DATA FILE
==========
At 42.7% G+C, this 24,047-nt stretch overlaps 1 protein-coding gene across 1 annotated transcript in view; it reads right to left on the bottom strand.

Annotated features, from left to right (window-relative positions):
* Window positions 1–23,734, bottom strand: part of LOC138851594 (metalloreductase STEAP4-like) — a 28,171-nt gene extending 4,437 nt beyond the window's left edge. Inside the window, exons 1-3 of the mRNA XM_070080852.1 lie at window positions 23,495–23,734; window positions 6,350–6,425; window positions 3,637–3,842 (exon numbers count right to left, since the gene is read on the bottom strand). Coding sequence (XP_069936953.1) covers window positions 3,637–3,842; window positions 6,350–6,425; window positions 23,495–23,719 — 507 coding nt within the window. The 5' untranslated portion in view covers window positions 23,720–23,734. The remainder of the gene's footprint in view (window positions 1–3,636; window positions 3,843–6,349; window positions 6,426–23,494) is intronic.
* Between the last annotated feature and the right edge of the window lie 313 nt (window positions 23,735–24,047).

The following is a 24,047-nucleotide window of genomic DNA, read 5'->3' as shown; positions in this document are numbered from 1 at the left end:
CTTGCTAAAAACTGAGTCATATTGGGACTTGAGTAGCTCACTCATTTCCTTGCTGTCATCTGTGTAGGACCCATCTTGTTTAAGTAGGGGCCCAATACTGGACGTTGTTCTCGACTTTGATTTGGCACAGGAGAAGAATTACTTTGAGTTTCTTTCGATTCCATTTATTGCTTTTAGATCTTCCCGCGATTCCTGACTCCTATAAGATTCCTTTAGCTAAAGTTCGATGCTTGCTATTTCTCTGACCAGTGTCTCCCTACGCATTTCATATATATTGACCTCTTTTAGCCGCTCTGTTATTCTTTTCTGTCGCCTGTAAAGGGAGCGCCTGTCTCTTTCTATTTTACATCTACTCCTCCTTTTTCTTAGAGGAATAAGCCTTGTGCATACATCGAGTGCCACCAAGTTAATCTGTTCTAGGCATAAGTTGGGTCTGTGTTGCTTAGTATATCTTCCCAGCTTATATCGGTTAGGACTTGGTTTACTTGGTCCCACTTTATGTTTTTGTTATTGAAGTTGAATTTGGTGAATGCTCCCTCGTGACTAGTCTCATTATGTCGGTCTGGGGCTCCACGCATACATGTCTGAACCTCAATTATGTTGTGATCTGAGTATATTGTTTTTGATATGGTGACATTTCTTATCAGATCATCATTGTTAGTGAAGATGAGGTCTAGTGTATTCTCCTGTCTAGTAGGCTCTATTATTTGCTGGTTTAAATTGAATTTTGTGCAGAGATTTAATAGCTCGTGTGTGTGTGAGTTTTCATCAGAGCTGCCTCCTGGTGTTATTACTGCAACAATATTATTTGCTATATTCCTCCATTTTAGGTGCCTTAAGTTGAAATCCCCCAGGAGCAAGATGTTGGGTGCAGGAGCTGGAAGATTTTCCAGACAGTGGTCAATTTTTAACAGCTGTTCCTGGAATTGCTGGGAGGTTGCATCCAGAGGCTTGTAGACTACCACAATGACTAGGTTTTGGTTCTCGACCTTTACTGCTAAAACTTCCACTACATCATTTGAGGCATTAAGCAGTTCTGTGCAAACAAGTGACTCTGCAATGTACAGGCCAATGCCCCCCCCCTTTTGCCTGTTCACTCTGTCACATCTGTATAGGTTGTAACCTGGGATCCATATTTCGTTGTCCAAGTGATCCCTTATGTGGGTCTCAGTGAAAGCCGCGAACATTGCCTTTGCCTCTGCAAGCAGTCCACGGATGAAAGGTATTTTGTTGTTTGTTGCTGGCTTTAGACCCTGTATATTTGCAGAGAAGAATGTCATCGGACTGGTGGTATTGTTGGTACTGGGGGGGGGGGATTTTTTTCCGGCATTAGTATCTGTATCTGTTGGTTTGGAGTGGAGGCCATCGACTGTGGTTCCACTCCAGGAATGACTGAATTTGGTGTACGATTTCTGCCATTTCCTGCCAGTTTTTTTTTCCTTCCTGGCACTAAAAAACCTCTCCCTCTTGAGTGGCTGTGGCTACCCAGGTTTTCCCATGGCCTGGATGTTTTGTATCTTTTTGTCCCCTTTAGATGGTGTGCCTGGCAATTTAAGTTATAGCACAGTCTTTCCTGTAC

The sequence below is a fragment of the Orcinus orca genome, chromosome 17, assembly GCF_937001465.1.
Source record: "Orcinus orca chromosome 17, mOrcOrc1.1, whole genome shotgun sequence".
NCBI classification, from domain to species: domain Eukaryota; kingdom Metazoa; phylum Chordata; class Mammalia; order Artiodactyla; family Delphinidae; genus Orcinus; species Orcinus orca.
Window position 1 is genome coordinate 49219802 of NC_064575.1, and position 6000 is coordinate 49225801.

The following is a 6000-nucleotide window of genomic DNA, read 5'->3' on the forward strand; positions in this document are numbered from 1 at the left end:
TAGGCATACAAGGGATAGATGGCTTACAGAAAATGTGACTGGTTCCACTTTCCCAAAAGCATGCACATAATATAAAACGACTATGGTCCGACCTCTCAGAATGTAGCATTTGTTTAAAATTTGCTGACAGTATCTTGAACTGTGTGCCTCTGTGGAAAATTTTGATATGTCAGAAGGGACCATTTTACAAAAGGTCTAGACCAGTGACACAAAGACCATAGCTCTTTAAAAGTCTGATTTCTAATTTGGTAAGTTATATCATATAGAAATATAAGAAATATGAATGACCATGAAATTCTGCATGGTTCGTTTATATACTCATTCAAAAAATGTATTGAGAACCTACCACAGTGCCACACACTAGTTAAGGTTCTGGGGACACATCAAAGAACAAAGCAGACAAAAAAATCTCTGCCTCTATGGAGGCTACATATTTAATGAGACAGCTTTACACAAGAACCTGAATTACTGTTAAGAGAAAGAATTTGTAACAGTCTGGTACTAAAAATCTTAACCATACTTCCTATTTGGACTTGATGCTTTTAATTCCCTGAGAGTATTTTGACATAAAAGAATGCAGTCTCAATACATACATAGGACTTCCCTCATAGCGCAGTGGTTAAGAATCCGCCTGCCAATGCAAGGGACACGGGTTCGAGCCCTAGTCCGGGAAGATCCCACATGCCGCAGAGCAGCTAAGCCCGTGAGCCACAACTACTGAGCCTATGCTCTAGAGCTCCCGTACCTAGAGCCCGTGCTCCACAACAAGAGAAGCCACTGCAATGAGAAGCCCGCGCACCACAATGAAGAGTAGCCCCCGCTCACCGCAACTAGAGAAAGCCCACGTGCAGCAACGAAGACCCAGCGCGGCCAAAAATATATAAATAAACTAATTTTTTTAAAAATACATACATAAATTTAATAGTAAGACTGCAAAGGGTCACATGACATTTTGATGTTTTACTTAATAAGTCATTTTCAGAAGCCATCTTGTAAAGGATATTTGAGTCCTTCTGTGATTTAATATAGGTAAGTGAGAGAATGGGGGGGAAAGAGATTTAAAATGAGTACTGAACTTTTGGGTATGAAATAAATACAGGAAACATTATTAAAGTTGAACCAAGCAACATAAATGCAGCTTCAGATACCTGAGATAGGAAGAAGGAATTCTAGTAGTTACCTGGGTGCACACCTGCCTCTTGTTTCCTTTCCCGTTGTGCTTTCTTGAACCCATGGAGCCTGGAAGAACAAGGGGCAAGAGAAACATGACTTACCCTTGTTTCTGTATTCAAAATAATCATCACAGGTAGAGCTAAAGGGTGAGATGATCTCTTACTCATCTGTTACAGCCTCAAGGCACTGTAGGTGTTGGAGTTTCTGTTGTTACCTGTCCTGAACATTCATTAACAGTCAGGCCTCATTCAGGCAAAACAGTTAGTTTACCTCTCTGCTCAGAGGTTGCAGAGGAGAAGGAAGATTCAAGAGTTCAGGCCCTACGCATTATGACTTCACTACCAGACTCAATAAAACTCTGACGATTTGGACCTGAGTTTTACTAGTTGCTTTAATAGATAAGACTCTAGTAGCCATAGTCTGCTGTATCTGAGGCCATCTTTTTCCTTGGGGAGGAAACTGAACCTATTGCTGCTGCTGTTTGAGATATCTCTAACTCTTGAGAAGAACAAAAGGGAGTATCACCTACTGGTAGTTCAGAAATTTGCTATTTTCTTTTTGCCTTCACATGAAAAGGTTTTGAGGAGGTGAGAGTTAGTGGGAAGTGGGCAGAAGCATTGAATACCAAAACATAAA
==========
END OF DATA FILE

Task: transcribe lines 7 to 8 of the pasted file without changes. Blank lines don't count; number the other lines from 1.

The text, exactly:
The sequence below is a fragment of the Orcinus orca genome, chromosome 17, assembly GCF_937001465.1.
Source record: "Orcinus orca chromosome 17, mOrcOrc1.1, whole genome shotgun sequence".